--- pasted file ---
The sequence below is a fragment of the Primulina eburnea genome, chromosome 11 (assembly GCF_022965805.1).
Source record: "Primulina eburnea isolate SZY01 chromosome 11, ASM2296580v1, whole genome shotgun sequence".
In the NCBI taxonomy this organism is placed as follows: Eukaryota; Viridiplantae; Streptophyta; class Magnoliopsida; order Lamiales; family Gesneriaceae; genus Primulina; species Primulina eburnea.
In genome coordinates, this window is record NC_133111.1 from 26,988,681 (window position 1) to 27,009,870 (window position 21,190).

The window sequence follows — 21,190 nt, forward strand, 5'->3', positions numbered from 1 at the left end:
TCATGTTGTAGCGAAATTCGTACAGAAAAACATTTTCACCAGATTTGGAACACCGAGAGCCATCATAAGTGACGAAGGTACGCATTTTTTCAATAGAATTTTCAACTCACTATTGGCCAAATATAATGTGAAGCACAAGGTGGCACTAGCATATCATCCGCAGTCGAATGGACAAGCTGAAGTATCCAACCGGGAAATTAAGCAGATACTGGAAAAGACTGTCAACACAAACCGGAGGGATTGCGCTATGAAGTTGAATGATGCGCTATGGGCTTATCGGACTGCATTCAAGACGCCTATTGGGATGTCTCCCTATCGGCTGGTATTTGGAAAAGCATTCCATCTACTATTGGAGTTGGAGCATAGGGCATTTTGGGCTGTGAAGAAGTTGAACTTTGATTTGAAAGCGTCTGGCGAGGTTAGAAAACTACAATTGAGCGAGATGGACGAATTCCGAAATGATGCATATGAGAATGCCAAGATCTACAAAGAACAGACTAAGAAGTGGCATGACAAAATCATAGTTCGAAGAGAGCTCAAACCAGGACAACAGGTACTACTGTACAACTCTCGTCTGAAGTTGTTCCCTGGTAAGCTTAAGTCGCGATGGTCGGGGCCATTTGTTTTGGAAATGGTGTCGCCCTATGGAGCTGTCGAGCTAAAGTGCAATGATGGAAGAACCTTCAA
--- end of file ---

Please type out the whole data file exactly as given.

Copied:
The sequence below is a fragment of the Primulina eburnea genome, chromosome 11 (assembly GCF_022965805.1).
Source record: "Primulina eburnea isolate SZY01 chromosome 11, ASM2296580v1, whole genome shotgun sequence".
In the NCBI taxonomy this organism is placed as follows: Eukaryota; Viridiplantae; Streptophyta; class Magnoliopsida; order Lamiales; family Gesneriaceae; genus Primulina; species Primulina eburnea.
In genome coordinates, this window is record NC_133111.1 from 26,988,681 (window position 1) to 27,009,870 (window position 21,190).

The window sequence follows — 21,190 nt, forward strand, 5'->3', positions numbered from 1 at the left end:
TCATGTTGTAGCGAAATTCGTACAGAAAAACATTTTCACCAGATTTGGAACACCGAGAGCCATCATAAGTGACGAAGGTACGCATTTTTTCAATAGAATTTTCAACTCACTATTGGCCAAATATAATGTGAAGCACAAGGTGGCACTAGCATATCATCCGCAGTCGAATGGACAAGCTGAAGTATCCAACCGGGAAATTAAGCAGATACTGGAAAAGACTGTCAACACAAACCGGAGGGATTGCGCTATGAAGTTGAATGATGCGCTATGGGCTTATCGGACTGCATTCAAGACGCCTATTGGGATGTCTCCCTATCGGCTGGTATTTGGAAAAGCATTCCATCTACTATTGGAGTTGGAGCATAGGGCATTTTGGGCTGTGAAGAAGTTGAACTTTGATTTGAAAGCGTCTGGCGAGGTTAGAAAACTACAATTGAGCGAGATGGACGAATTCCGAAATGATGCATATGAGAATGCCAAGATCTACAAAGAACAGACTAAGAAGTGGCATGACAAAATCATAGTTCGAAGAGAGCTCAAACCAGGACAACAGGTACTACTGTACAACTCTCGTCTGAAGTTGTTCCCTGGTAAGCTTAAGTCGCGATGGTCGGGGCCATTTGTTTTGGAAATGGTGTCGCCCTATGGAGCTGTCGAGCTAAAGTGCAATGATGGAAGAACCTTCAA